Prior to being appointed, I expected the same standard of service from the Helpline, but from
my experience this was clearly not Post Office’s approach to resolving problems raised by
123. I understand that Post Office says it was my role to train assistants, but this was not
explained to me at the time, and was not realistic in practice, when the training I had received
was so limited.
124. Post Office didn’t offer me any support or guidance about training my assistants, other
than requiring them to undertake the compliance tests I have referred to above.
125. Post Office had encouraged me to rely on my experienced assistant Ms Sohi, who had
previously been employed by Mr Toor, when taking on the branch (this is referred to in Ms
Guthrie’s performance assessment of me, referred to above, at [p528]).
126. Later, Post Office also encouraged me to dismiss Ms Sohi, after the 15 July 2015 audit
which I refer to below. Post Office told me that there had been deliberate falsification and
{E5/223/1-2} inflation of accounts the night before the audit using Ms Soho’s user id, [LD1/561-562] and
gave me further guidance about conducting a disciplinary meeting with her (as referred to in
{E5/224/1-2} my notes for the meeting [LD1/563-564]). I understood that if I didn’t dismiss Ms Sohi Post
Office would not let me reopen the branch.
127. More generally, I understood that Post Office controlled the process of employing
assistants, by requiring assistants to be registered with them, and being able to refuse any
assistants I wanted to employ if they did not agree.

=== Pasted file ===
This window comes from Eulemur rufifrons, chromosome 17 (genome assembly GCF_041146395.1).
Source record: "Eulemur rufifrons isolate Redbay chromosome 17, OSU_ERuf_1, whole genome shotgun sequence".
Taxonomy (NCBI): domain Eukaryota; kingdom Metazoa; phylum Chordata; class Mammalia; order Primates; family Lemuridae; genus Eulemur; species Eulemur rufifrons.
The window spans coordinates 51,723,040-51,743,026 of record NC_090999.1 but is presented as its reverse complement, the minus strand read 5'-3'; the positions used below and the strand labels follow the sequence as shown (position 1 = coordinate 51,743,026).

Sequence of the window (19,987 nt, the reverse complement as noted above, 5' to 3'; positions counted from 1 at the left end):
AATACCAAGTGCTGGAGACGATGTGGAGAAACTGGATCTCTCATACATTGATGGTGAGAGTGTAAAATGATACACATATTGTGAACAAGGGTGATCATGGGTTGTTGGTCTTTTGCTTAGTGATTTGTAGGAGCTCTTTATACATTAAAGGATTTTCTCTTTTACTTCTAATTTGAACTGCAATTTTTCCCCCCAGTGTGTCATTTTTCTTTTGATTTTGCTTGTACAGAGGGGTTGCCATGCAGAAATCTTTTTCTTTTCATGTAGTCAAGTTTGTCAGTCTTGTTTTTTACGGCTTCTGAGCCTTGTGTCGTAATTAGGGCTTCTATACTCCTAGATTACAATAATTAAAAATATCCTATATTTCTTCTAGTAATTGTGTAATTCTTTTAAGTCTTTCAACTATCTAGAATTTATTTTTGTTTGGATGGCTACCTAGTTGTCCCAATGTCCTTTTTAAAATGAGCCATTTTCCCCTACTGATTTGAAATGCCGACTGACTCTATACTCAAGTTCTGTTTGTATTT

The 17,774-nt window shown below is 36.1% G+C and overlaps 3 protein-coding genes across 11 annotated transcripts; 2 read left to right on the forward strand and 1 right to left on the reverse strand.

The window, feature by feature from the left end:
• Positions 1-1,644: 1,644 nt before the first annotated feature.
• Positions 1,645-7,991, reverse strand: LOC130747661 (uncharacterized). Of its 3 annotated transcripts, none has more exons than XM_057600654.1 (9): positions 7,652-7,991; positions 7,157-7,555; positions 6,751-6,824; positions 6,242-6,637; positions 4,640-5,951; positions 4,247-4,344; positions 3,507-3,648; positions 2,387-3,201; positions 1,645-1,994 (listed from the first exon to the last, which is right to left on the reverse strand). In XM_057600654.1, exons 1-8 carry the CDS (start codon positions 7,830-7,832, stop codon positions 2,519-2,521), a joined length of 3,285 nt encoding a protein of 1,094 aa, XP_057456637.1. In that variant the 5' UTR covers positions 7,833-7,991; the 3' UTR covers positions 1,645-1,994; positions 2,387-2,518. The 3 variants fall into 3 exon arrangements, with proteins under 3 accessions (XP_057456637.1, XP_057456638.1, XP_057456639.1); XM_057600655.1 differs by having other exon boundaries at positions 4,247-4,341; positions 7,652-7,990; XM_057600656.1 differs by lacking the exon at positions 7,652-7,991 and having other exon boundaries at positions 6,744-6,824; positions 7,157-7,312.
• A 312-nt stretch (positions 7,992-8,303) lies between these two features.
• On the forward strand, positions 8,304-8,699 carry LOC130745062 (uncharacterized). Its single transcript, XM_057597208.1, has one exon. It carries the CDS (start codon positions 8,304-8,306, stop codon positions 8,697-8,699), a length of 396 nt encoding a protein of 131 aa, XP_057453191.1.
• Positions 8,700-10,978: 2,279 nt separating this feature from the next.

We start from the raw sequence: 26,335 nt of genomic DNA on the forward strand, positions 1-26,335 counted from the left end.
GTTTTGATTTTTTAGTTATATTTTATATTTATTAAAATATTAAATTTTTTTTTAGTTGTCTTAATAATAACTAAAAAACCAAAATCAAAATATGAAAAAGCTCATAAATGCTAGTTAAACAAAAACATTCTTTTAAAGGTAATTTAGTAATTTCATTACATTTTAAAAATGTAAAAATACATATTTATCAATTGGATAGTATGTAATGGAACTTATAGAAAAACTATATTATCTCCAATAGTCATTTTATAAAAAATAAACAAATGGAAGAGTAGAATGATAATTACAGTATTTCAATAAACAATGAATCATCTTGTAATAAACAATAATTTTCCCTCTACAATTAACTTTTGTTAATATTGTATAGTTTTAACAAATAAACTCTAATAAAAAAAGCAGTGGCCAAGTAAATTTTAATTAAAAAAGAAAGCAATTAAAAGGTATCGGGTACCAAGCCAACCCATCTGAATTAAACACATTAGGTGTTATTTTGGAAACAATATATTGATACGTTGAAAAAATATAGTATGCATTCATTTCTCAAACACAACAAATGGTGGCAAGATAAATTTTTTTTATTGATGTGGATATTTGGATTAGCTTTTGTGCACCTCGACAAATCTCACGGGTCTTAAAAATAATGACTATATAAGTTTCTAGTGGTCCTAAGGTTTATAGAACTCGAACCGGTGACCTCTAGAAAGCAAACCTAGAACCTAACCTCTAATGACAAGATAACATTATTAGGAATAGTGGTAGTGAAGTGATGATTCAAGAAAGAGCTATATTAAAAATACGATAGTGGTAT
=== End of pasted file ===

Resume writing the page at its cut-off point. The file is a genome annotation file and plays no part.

128. I did not expect to be encountering apparent shortfalls and not be able to identify and
resolve the problem, either on my own or with Post Office’s help. In fact I had apparent
shortfalls on a regular basis. I was generally unable to find the cause of the problem using
Horizon and I had to rely on Post Office to help me. In fact Post Office gave me very little
help, and I didn’t have access to the same information I believe Post Office had access to.
129. I have described above the initial problem caused by Ms Guthrie during branch set up
and the fact that Ms Guthrie couldn’t find the problem using Horizon. I was completely reliant
on Post Office to sort this issue out, which thankfully they finally did. I expected there to be
an easier way to use Horizon to identify the cause of the problem and how to resolve it
130. I think this experience during branch set up is highly relevant to how easy it was for an
error to be entered into Horizon. I also think it shows how difficult it was for Subpostmasters
in practice to find out the cause of an apparent shortfall showing on Horizon, when Ms
Guthrie, an experienced auditor, was unable to do this. The emails above also show that
Post Office did not provide complete information to me even when it was available to them.
131. I encountered further problems with Horizon during my period as Subpostmaster,